I’m in a quandary. Like lots of other petrolheads, I love cars from my childhood – in particular, those from the 1990s and early 2000s. These were perhaps the twilight years of cars with manual transmissions with somewhat iffy safety ratings, rattly rides, and plasticky interiors. Many from the 1990s made do with one or two airbags at best, A- and B-pillars were often thin, visibility was excellent, and things were just much simpler.
Cars today are loaded with tech and plush materials, and a great deal of them are well-rounded, but lack one key ingredient: character. They’re simply tools to transport masses of people; which, for most, is perfectly fine. Let’s face it, car fanatics are a minority. And if in doubt, the dwindling sales (and subsequent axing) of sports car the past few years should make this even clearer.
Perhaps I’m just being nostalgic or plain cynical, but going into a week with the latest Toyota Corolla ZR Hybrid, I was pretty sure that this would be a more than decent, safe, well-equipped, frugal and totally bland 21st-century hatch.
Would the new Corolla be too mundane? Would all the little conveniences be a little too convenient? Would it be a good kit of transportation, but without any soul?
As efficient as they come
The Toyota Corolla is a staple of the automotive industry and, remarkably, is now in its 12th generation. Depending on the country, it can be ordered in hatchback, wagon, and sedan guises and, with the exception of the Euro-spec model, most look about the same across all markets.
In Australia, where this review was conducted, the car is powered by a 1.8-liter Atkinson-cycle four-cylinder petrol engine with 96 HP and 142 Nm (104 lb-ft) of torque, which is joined by two electric motor-generators for a combined maximum output of 121 HP. Toyota quotes a 4.2 lt/100 km (56 U.S. MPG) fuel consumption and, in our experience, that figure is bang on the money. The downside is that the 0-100 km/h (0-62 mph) sprint takes approximately 12 seconds, which is mediocre at best.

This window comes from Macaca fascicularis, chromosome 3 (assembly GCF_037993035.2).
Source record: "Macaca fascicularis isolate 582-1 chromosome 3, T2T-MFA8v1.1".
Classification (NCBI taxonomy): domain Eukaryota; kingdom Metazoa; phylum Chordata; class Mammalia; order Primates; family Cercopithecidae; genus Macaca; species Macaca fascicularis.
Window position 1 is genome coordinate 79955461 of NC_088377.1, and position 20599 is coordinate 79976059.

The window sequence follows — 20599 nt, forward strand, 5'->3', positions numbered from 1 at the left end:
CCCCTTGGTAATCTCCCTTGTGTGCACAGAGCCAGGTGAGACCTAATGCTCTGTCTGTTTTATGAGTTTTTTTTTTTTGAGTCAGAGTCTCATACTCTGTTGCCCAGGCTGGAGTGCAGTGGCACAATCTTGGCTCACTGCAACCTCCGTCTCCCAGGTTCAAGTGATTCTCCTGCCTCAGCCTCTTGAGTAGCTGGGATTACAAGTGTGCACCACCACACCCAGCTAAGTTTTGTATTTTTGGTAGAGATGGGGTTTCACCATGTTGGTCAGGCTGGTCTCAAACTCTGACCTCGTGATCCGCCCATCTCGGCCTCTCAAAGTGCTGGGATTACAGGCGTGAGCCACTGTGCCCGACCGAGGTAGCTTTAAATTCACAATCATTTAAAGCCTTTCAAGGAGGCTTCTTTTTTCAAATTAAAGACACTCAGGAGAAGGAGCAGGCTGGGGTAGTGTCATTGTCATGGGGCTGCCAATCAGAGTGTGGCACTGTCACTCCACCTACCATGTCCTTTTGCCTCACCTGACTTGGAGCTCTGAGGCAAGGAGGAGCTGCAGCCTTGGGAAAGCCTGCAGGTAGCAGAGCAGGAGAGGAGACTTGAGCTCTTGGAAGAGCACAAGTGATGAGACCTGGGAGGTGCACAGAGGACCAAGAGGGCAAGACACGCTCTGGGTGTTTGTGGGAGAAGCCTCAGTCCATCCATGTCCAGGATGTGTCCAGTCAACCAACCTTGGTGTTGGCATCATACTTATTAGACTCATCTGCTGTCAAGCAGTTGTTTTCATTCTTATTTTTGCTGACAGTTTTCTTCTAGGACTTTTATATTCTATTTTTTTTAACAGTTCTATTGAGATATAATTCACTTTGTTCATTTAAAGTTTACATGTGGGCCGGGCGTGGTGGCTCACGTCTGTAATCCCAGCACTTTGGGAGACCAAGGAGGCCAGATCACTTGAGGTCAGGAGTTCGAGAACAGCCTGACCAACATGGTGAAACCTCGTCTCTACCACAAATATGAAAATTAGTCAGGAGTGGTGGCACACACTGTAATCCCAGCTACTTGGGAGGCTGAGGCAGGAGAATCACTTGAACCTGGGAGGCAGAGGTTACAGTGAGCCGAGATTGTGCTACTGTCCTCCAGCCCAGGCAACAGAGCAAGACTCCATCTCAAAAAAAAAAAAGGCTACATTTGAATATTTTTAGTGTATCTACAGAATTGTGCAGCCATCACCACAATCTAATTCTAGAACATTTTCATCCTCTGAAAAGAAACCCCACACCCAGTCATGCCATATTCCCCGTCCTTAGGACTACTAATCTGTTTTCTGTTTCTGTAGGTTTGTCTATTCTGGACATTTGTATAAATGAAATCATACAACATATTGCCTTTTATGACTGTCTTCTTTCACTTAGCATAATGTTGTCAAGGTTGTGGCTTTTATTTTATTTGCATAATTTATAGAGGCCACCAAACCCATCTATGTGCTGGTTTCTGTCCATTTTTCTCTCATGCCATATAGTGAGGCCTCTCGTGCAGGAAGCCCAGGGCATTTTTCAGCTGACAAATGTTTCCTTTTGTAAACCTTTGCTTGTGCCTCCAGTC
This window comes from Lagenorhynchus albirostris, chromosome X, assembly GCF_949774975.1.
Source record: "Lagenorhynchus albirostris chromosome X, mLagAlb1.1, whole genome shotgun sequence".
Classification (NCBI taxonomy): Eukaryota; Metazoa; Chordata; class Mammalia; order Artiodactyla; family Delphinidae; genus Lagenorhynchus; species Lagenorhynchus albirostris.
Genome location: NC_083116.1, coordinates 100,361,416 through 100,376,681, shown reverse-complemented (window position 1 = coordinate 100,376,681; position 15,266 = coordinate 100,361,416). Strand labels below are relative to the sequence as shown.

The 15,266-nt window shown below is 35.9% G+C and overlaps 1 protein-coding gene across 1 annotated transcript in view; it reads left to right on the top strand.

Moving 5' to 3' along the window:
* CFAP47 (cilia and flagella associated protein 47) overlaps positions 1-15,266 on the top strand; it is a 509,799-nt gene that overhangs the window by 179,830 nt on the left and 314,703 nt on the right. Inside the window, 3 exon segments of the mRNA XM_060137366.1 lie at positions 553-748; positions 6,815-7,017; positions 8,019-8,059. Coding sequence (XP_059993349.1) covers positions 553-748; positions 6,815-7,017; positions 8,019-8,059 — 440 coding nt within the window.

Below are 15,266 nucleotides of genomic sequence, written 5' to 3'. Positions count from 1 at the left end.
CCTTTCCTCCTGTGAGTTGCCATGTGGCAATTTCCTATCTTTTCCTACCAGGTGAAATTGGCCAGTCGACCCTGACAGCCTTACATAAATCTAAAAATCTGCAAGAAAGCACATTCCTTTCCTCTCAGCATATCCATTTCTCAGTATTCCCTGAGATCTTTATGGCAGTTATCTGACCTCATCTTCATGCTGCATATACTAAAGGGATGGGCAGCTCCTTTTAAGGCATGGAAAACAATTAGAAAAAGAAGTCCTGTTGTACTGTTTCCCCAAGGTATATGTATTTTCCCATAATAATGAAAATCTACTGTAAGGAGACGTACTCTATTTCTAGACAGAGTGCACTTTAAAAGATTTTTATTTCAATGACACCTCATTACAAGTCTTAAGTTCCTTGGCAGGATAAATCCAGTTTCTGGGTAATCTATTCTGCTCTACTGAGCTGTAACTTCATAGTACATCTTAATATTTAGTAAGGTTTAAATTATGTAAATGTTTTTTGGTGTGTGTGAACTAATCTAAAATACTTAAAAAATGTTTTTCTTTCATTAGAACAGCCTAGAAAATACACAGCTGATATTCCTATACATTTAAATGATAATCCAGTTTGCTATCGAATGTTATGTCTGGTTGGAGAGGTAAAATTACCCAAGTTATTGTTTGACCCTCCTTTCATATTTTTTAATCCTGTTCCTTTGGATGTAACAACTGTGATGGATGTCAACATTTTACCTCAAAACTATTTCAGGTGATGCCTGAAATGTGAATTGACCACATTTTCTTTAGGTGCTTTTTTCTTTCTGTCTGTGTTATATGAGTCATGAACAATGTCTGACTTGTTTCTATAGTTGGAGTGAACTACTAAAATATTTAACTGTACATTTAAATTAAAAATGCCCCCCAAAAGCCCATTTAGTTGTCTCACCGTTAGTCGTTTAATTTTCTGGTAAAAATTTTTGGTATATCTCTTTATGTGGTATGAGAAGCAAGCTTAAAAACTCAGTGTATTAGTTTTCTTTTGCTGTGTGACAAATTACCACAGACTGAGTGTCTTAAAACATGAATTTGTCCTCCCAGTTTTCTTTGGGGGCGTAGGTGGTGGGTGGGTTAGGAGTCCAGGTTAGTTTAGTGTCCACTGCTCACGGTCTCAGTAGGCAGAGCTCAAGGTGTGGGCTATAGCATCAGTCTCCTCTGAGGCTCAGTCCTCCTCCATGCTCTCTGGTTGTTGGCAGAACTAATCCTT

Nevertheless, the powertrain’s operation is excellent. When gently pulling away, the car runs solely off the electricity stored in a 6.5 Ah nickel-metal hydrid battery pack before the petrol engine kicks in once you really get moving. Most of the time, the transition from all-electric to hybrid power is very smooth and the Corolla accelerates in linear fashion through to the speed limit.
Whereas the Corolla Ascent Sport also sold in Australia features a six-speed manual transmission, the ZR Hybrid is offered exclusively with a CVT. The system incorporates a planetary gear set and, in most driving scenarios, suits the character of the engine nicely.
However, neither the engine, electric motor-generators, or CVT are perfect. When accelerating aggressively, for example, the engine’s revs often shoot up higher than expected and the 1.8-liter isn’t exactly pleasant on the ears when you really step on the gas pedal.
And handling for all
As this is a Corolla, it would be easy to think of it as being nothing but layer on top of layer of boredom. That, however, is not the case.
When the roads get twisty, the ZR Hybrid performs more than valiantly. In fact, it is fun to drive, with the front end providing a surprising amount of grip. The steering system also provides reasonable levels of communication, making it easy to detect where the limits of grip are. You won’t mistake it for a good hot hatch, but then again, it’s not pretending to be one either.